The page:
What were some characteristics of Greek architecture and art? - Ancient Greek Architecture

GREEK ARCHITECTURE - Classic or columnar architecture is divided into the Greek and Roman styles, and each style comprises several orders of architecture; the Grecian orders are the Doric, the Ionic, and the Corinthian, and many examples of each of these orders are still extant in Greece and her colonies:—Asia Minor, Southern Italy, and Sicily. 

What were some characteristics of Greek architecture and art? - Ancient Greek Architecture

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Еxcerpt from the book: A Manual of HISTORIC ORNAMENT TREATING UPON THE EVOLUTION, TRADITION AND DEVELOPMENT OF ARCHITECTURE AND OTHER APPLIED ARTS. PREPARED FOR THE USE OF STUDENTS AND CRAFTSMEN.
BY RICHARD GLAZIER, Associate of the Royal Institute of British Architects; Head Master of the Municipal School of Art, Manchester, LONDON: 1899

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From a comparison of these buildings certain constructive and decorative features are observed to be present, and thence they are considered as the characteristics of the style or order, which comprises the base, (except in the Grecian Doric, which has no base) column and capital, and the Entablature, which consists of the Architrave, Frieze, and Cornice. 

The proportions of these orders are generally determined by the lower diameter of the column which is divided into 2 modules or 60 parts; the height of the column always including the base and capital. 

The DORIC order was used for the early Greek temples from B.C. 600 and culminated in the Parthenon B.C. 438. The Columns in this order are 4½ to 6 diameters in height with 20 shallow flutings with intermediate sharp arrises; the Capital is half a diameter in height and is composed of an echinus or ovolo moulding with annulets or deep channellings below, and a large square abacus above. The Architrave is plain; the Frieze is enriched by rectangular blocks, with 3 vertical channellings in the face, termed triglyphs, alternately with square metopes which were frequently sculptured. The Cornice, composed of simple mouldings, and enriched with mutules over the centre of the triglyphs and metopes, projects considerably beyond the face of the frieze.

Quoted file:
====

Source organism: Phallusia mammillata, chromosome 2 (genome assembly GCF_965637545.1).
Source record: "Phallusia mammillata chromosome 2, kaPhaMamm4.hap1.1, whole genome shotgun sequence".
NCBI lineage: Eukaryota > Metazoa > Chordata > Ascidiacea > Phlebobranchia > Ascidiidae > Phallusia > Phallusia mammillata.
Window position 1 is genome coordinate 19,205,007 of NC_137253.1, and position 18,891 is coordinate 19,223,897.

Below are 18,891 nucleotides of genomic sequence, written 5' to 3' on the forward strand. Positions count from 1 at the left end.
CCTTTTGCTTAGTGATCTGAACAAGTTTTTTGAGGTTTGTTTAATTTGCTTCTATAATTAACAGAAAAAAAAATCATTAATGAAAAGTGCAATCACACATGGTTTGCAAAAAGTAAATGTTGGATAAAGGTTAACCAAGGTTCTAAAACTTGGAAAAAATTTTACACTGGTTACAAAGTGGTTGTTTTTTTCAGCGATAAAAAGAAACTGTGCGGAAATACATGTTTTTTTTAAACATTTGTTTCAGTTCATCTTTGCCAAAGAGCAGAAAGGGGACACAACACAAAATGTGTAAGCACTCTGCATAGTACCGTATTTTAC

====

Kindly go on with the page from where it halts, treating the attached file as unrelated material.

The IONIC order has columns of from 9 to 9½ diameters in height, with 24 flutings divided by narrow fillets; the base is half a diameter in height and composed of a plinth, torus, fillet, cavetto, fillet, torus, and fillet. The Capital is 7/10 of a diameter high and consists of a pair of double scrolls or volutes, supported by an echinus moulding enriched with the egg and tongue, with an astragal below.

The Entablature is ¼ the height of the columns, the Architrave of one or more fascias, the Frieze continuous and frequently enriched with sculpture in low relief; the Cornice has simple and compound mouldings supported by a dentil band. Caryatides were occasionally introduced into this order; they were female figures clad in drapery having vertical folds which re-echoed the flutings of the Ionic column. These caryatides supported the entablature in place of the columns; a beautiful example of this feature is the south portico of the Erechtheum at Athens.{10}